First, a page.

A protest broke out at Toronto’s Pride parade on Sunday, arresting its already sluggish progress through downtown streets for a half hour. The standoff was resolved when the CEO of Pride agreed to sign off on a list of demands from a noisome black activist group, doing so with a flourish of a giant feather quill pen seemingly borrowed from a Restoration pageant.
What is surprising about this series of events is that it is surprising at all. If anything, this agitprop spasm injected a welcome bit of spontaneity into an event that year after year features a giant inflatable Viagra pill and a conga line of shirtless muscle-boys promoting Trojan condoms and the Ontario Lottery and Gaming Corporation.
And at least the boys provide something to look at. The bulk of the parade consists of flat bed trucks of garage bands drawn from the membership of unions, associations and political parties interspersed with small mobs of ordinary looking people carrying signs reading “I am a lesbian accountant.”
This year’s participation reached such a crescendo of banality it featured the Bookmobile from the Toronto Public Library, a listlessly decorated truck from U-Haul, a car honouring the Communist Party, and a mascot representing the GO public transit service (for the record, a bear completely lacking in gay irony).
I’m not old enough to remember Pride when it was dangerous and political. But I do remember it being earnest and meaningful. My first was in Montreal and consisted of a crowd of people holding a picnic in Lafontaine Park. Back then, the non-gay population regarded the whole thing as a curiosity to be avoided. Now it’s an event where seemingly half the population marches while the other half watches.
Don’t get me wrong. It’s a great party. There were some novel and genuinely exciting moments this past weekend. Justin Trudeau became the first sitting prime minister to attend; and once he was hosed down with super soakers, he was a fine and welcome sight for all. Then again, was it really so astonishing that our new PM would want to lead a parade?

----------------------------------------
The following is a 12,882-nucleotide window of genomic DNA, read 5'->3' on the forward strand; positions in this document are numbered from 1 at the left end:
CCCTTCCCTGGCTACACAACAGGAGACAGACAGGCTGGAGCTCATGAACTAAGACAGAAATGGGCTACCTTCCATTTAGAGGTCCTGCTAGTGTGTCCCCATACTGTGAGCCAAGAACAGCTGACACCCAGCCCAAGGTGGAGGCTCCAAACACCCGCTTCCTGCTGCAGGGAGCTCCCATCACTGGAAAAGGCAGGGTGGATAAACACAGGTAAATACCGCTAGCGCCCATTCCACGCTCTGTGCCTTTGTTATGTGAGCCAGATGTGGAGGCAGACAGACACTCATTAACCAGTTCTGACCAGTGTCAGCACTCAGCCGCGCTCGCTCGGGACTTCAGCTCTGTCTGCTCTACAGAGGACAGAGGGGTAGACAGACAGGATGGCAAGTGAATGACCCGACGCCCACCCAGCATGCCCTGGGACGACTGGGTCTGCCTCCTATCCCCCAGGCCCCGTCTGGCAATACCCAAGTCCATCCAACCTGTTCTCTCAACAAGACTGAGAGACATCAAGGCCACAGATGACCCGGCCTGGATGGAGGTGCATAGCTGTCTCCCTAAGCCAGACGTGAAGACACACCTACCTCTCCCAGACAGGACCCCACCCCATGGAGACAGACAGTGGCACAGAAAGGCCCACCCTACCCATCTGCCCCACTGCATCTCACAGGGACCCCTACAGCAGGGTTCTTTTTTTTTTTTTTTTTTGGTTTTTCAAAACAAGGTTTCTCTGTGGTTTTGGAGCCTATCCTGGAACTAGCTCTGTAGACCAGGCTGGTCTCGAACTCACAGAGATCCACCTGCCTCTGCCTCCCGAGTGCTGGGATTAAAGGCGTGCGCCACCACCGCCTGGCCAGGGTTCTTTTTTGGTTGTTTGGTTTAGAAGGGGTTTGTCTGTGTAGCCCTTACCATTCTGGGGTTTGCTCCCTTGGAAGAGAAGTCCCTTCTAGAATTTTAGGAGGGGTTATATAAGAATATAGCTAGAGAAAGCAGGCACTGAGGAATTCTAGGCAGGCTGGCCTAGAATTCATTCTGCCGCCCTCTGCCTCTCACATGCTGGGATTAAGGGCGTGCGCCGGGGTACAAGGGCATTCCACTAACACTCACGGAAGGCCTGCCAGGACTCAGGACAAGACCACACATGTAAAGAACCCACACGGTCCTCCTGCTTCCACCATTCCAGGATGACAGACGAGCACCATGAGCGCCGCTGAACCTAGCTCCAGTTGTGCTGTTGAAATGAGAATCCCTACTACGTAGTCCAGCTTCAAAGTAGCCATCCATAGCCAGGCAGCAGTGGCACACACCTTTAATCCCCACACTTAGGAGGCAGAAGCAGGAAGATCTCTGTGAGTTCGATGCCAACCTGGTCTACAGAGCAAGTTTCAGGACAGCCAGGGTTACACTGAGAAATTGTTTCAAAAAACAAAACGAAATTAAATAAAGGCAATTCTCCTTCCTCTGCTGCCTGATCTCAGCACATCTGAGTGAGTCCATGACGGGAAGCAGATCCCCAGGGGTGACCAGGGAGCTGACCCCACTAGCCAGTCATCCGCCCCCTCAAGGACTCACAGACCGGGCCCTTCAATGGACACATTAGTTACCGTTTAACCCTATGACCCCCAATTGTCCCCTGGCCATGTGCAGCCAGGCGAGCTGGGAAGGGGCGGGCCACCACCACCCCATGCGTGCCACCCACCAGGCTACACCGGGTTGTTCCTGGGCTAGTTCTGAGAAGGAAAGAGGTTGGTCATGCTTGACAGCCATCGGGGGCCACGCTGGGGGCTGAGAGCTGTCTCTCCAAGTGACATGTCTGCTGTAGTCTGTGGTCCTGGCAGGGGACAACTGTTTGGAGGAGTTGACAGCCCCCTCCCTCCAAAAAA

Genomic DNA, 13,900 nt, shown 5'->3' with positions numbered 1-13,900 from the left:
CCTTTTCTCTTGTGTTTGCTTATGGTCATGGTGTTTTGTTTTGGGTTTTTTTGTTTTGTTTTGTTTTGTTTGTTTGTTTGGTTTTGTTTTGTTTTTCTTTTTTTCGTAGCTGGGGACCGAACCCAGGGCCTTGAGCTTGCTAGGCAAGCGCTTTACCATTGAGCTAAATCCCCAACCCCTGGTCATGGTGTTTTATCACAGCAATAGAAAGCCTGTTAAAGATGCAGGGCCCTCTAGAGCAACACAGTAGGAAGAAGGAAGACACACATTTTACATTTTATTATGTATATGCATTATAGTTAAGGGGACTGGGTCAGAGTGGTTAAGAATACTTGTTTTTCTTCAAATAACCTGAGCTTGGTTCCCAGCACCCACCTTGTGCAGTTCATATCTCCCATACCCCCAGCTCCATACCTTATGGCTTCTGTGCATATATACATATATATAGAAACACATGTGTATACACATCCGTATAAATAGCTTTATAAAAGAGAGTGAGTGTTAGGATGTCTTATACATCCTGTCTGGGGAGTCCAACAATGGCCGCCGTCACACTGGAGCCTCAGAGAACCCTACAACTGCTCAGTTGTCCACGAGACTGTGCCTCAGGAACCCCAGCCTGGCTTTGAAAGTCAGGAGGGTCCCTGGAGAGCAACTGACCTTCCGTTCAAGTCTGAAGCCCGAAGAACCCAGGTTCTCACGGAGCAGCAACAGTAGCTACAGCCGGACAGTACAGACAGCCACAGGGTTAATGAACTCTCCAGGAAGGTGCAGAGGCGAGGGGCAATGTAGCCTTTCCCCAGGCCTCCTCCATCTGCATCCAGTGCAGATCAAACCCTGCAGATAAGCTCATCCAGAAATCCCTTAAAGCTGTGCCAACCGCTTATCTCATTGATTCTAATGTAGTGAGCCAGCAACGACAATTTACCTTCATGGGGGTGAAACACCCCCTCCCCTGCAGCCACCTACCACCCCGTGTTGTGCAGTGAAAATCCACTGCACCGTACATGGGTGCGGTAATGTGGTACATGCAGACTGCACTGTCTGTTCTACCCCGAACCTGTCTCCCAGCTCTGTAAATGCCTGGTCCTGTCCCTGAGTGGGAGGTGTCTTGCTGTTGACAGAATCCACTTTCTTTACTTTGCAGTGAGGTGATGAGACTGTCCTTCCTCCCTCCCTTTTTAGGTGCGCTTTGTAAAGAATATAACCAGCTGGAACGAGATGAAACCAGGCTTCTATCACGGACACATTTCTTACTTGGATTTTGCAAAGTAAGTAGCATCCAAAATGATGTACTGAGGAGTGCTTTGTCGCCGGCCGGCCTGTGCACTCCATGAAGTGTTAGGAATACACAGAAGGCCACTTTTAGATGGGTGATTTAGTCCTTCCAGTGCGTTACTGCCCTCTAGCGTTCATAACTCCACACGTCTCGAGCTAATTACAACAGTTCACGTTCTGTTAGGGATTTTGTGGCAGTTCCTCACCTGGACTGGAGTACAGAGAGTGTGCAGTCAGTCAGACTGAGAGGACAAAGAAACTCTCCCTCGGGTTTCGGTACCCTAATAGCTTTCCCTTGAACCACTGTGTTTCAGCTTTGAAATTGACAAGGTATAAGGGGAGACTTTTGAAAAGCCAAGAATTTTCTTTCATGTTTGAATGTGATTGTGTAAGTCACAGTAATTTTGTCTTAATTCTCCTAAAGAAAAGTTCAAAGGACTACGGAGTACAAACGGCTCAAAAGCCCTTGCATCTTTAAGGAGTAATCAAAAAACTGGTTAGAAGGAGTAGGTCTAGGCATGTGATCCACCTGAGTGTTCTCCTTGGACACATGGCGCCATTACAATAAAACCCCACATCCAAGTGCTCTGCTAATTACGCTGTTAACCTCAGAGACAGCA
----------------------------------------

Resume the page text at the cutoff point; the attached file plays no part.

Toronto Pride has reached such an apotheosis of corporate froth and self congratulatory feel-goodism I almost found myself seeking out the six grotty old men who used to provide a frisson of sexual danger by walking each other in the nude on leashes.
But back to what purportedly spoiled all this fun on Sunday. Mid-parade, a group of activists sat themselves down at a major intersection, bringing the whole thing to a screeching halt. Members of the activist group Black Lives Matter had been offered a featured spot in the proceedings, and they returned the favor by reminding the suit-and-tie crowd at Pride where the event’s roots really lie. They produced a list of nine demands and refused to yield to the unrelenting progress of Trudeau and the giant blue pill until the CEO of Pride signed on.
The demands included greater representation of blacks and transsexuals at the Pride organization and in the event itself, the return of a South Asian performance stage, and more translators for the deaf. CEO Mathieu Chantelois pronounced these terms so unremarkable that he would have agreed ahead of time if they had just sent him an e-mail.
The most controversial demand was that uniformed police officers be barred from attending future Pride events. Chantalois now claims he acquiesced to this one just to get the parade moving again and that he has no intention of honouring it.
Nor should he. It’s an outrageous demand. The origin of the first Pride in Toronto was a series of raids on gay bathhouses in 1981. In a time when few people would want to be publicly identified as gay, or a cross dresser or someone who sought anonymous sex in a darkened room, enough people came together to publicly say “Enough!” It was the beginning of a movement that would within a few short decades lead to same sex-marriage and an Ontario premier who is unpopular not for being a lesbian but for her policies.
Thirty five years later, the presence of gay and lesbian police officers walking shoulder to shoulder with straight colleagues, and led by no less than the Chief of Toronto Police in a rainbow lei, is testimony to a new era not only for gays but also policing.
Moreover, you just can’t exclude people from an event with the theme, “You can sit with us.” Pride has been so rigorously inclusive in past years it almost lost its funding for continuing to allow a small group of tedious critics of Israel to march.
Which brings me back to Black Lives Matter. Perhaps I can be accused of wanting it both ways. On one hand, I find their ’60s-style, Black Panther-inspired rhetoric and ideological absolutism inchoate and out of proportion to the severity of the complaints the city’s black population has against our police force.
On the other hand, the sit down was a reminder of a not too distant past when Pride was about social progress rather than offering up a juicy opportunity for targeted marketing. Just because your minority group has a VP Marketing at TD Bank doesn’t mean you can walk away from those minorities that may still live on the fringe.